Wednesday, February 18, 2015

To Flip or Not to Flip

Flipped classrooms are a hot topic in education today. Many teachers believe that they can do more meaningful mathematics when they use technology to support their students' learning. The idea of a flipped classroom is that the students will learn the content, that normally would be taught with a lecture style, outside of the classroom with the use of technology. This then allows the teacher to be able to use class time doing activites that apply the students' knowlege. Normally students will learn the material by using a combination of videos and coinciding worksheets. These worksheets are normally checked and counted as a "homework" grade. Other teachers may use quizzes at the beginning of class to keep their students accountable for watching the videos the night before.

One of the struggles of teaching is that not all students learn at the same speed or in the same way. While some students may succeed in a traditonal classroom setting, other students may fall behind. The flipped classroom model allows students to rewatch the videos multiple times if they are not grasping a concept on the first try. Also by watching the videos before the next class students can come to class with questions, some teachers even put a spot on their guided worksheets for such questions. 

Having students learn the material independently also allows teachers to give students more individual support. Since class time in a flipped classroom is used to do activites, the teacher is then able to walk around the room and get immediate feedback about where their students are as far as understanding the content. Therefore, if a particular student is struggling then their teacher can spend one-on-one time addressing their questions.

In the Februrary 2014 issue of Mathematics Teacher there was an article about flipped classrooms. Two teachers, Amanda Moore a 7th grade math teacher from Battle Creek, MI and Matthew Gillett an 8th grade math teacher from Armada, MI, observed the effects of flipping their classrooms. Both teachers saw homework (watching instructional videos and completing guided notes) completion rate rise, with one class even increasing by 19%. After doing a unit of flipped instruction both teachers agreeded that by flipping their classrooms student engagement increased in class and they also said they had more time to do meaningful mathematics. The homework completion rate indicated that more students were doing mathematical work outside of school, and students were also engaging in more problem solving in class that previously was provided through homework. 

The last two semesters I have volunteered in Tara Maynard's 8th grade math classes in Zeeland Public Schools. Mrs. Maynard uses a flipped instruction model in her classroom, so I have been able to see the benefits of flipping first hand. Mrs. Maynard uses videos that she makes (with her own voice using an app called ShowMe) for her students' instruction. The students in Mrs. Maynard's class can access these videos without the use of internet at home through their iBooks app on their iPads (Zeeland Public Schools are 1:1). Mrs. Maynard also provides the students with a note packet to complete while they watch the videos.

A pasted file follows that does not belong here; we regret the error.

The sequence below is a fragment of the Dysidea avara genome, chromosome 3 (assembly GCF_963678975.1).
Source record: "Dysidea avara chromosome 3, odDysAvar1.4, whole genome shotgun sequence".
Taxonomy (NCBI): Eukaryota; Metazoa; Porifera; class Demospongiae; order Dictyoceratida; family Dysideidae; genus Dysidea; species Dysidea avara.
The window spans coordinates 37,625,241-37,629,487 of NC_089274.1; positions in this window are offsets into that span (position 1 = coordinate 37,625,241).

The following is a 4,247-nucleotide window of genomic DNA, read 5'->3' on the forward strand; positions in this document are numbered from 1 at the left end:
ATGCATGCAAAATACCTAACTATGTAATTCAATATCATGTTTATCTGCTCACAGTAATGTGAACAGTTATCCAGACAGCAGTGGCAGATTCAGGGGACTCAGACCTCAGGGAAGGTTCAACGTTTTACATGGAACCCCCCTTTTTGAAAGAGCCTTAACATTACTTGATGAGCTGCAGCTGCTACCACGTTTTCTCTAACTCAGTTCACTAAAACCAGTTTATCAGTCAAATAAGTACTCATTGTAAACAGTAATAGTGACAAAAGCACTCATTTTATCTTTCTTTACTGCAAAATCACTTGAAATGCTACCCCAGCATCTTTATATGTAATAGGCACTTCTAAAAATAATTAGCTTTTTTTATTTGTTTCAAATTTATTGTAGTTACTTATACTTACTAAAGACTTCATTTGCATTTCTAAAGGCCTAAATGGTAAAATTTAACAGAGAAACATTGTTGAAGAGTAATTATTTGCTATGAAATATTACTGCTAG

Here is what Mrs. Maynard says are the benefits of flipped classrooms:
- She gets to have conversations with everyone of her students everyday
-Truly know what the students understand and what they haven't yet grasped
-There is more time to do explorations, activites, demonstrations, labs, and deeper questions
-Students are able to move at their own pace and learn with their own style
-Supports anywhere anytime learning
-Parents can't give the excuse of "I can't help"

As with everything in life there are also some negatives to flipped classrooms as well. Here are some of the things Mrs. Maynard says she struggles with:
-Time (creating videos, creating activities etc.)
-Still giving paper and pencil assessments
-If its just a video and a worksheet it is not flipped instruction
-Videos can be done wrong (bad lecture, too long, boring, etc.)
-Students still come to class unprepared and waste time

Here is a video of a typical day in Mrs. Maynards flipped classroom.

Mrs. Maynard also asked her students what they thought of learning in a flipped classroom, here are their thoughts.

Almost all of the teachers who have flipped classrooms can agree that students are able to engage more in the mathematics they are learning. While flipped classrooms might have some downfalls I believe the positives outweigh the negatives. I would love to some day use a flipped model for my own classroom. I think that flipped instruction can provide so many learning opportunities for students and isn't that why we are teaching to begin with? 


  1. Good post introducing the flipped model. It's a great opportunity to get to be in Tara's class to see it in action. 5Cs: +

    My want to know more would be how does Ms. Maynard deal with the possible negatives you point out?

  2. I agree that a flipped classroom has more benefits than negatives, especially for the students! And I like how you talk about both the pros and cons for students and teachers. A flipped classroom certainly gives teachers and students more flexibility with their learning. With that said, unfortunately not all schools in the USA have the same budget (for example, in Allendale all students get a school laptop), nor does everyone have the same access to electronics and the internet. If that's the case, then a flipped classroom needs to be less internet/electronic based.